Colleen and the Call to Quest

And so my adventure begins. But first, allow me to catch you up to speed. 

On March 13, 1990, a child was born. Kidding, we aren't going back that far, but if you ever want to buy me a birthday present you'll know when to do so. Anyway, I have this theory. The theory is as follows: Some people are born with a travel bug and some are not. I understand this is not a mind-blowing concept by any means, but let me explain. The nature of this travel bug begins with a childlike curiosity, builds with a desire for knowledge, and thrives on a passion for the unknown. My extremely made up statistic says that 9 out of 10 people in this world have at least a molecule of the travel bug in them. However, what separates the people I call "travel buggers" from the merely curious souls is the willpower and gumption to make their explorations of the world a reality. The desire to see and feel more is an all-consuming and ferociously relentless entity. 

My whole life I have wanted more than anything to be a travel bugger. I have the bug inside me. I know because I can feel it. Churning in my belly when I see pictures and videos of foreign places. Growling when I have the same routine for more than three days in a row. Before I explain why I cannot claim to be a travel bugger (not yet, at least), I would like to note that I have a super phenomenal family. My father has worked extremely hard to provide for my mother, brother, and myself. He has his own business with only one employee. This dynamic has made it difficult to allow time off for extravagant family vacations. This isn't easy to understand as a child, especially while attending a private school and watching classmates frolic off to Aspen for Christmas break or Europe for the summer. Even though we didn't have the opportunity to participate in those family adventures, I can say that my dad was home for dinner every single night. He never missed a sporting event or a chance to say "I love you, I'm so proud of you." That alone is more valuable to me as an adult than any of those trips could ever amount to. But that's the thing. I am an adult now, so it's time to make these adventures and travels happen for myself. Come hell or high water.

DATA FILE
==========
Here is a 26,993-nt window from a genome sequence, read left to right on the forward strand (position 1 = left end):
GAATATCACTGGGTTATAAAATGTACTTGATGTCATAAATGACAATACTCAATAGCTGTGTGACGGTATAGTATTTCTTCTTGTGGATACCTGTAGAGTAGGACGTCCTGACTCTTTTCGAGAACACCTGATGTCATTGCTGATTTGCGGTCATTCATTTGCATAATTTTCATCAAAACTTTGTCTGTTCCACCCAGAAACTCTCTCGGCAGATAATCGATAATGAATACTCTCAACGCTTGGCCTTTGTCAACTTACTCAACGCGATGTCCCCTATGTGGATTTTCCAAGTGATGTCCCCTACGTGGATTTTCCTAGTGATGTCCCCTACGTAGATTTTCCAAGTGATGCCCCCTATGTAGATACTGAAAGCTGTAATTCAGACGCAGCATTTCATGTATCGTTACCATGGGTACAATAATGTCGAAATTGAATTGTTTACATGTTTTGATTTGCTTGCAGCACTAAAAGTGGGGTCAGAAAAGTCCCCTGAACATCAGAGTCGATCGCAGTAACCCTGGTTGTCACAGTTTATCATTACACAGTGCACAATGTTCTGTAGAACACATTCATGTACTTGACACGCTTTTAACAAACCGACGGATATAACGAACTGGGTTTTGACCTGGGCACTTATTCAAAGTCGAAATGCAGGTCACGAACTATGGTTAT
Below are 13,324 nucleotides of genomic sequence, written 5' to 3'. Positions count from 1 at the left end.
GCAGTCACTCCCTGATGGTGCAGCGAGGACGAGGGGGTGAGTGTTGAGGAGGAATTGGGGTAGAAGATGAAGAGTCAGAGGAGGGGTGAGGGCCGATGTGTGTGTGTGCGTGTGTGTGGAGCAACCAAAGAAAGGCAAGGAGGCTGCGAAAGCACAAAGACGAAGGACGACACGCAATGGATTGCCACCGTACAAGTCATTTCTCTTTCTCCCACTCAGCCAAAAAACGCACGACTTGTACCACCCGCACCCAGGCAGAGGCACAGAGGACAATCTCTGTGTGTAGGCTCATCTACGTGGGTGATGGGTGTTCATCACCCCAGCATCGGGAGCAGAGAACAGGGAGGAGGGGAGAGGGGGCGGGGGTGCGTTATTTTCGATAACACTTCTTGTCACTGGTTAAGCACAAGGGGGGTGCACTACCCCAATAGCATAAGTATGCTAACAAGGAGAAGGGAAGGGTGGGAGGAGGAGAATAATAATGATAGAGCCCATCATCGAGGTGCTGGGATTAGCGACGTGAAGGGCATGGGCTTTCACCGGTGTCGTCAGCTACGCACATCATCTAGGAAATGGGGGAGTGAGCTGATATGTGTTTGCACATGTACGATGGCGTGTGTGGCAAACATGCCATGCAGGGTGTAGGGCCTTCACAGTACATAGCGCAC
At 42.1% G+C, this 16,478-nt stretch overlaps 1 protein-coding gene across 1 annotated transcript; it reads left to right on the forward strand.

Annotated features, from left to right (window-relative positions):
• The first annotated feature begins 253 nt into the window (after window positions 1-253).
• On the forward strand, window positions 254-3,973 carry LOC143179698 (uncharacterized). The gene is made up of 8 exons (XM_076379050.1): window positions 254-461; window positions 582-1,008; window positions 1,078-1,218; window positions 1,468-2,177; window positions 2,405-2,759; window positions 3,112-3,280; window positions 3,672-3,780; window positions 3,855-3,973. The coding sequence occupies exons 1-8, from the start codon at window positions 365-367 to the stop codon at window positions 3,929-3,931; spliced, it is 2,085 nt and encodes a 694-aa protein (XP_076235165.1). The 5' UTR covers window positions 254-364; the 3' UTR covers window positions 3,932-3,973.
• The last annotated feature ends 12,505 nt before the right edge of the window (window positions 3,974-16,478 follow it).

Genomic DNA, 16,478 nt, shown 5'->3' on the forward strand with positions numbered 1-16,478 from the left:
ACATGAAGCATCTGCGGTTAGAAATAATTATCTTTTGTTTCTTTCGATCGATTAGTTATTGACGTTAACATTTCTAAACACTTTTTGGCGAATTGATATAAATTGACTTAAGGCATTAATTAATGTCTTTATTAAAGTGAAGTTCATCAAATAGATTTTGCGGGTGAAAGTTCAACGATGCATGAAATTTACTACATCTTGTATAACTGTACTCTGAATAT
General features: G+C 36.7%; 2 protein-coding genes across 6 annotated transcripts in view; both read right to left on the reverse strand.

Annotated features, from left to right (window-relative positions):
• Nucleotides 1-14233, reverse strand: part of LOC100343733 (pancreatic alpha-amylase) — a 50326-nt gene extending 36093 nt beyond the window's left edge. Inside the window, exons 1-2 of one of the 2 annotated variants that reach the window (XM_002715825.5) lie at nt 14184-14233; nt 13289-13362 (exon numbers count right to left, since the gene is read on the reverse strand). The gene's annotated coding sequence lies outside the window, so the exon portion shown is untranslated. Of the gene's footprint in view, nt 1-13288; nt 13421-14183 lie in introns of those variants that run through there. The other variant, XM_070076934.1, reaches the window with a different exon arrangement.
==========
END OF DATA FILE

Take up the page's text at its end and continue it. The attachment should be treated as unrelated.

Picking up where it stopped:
I have this problem and it completely stems from who my parents are as human beings. If something is not practical, it is really hard for me to wrap my mind around the concept. Running off to Europe sounds fantastic to the travel bug inside of me, but is it a practical thing to do? Directly, no. It is not practical at all. Let's face it. Quitting a stable, full-time job is scary. I take that back. It's terrifying. However, the indirect effects of independent exploration as a young adult could be positively life altering. My best friend and I are constantly texting each other links to titles such as "23 Reasons Why You Should Live Abroad At Least Once" and "Why You Should Quit Your Job and Travel in Your 20s". I have never understood how these young people find the money to stop their lives in this career climbing environment and travel. Being a girl without a trust fund or the desire to go into immense debt, how can I fulfill my travel fantasies and be practical? Here's how.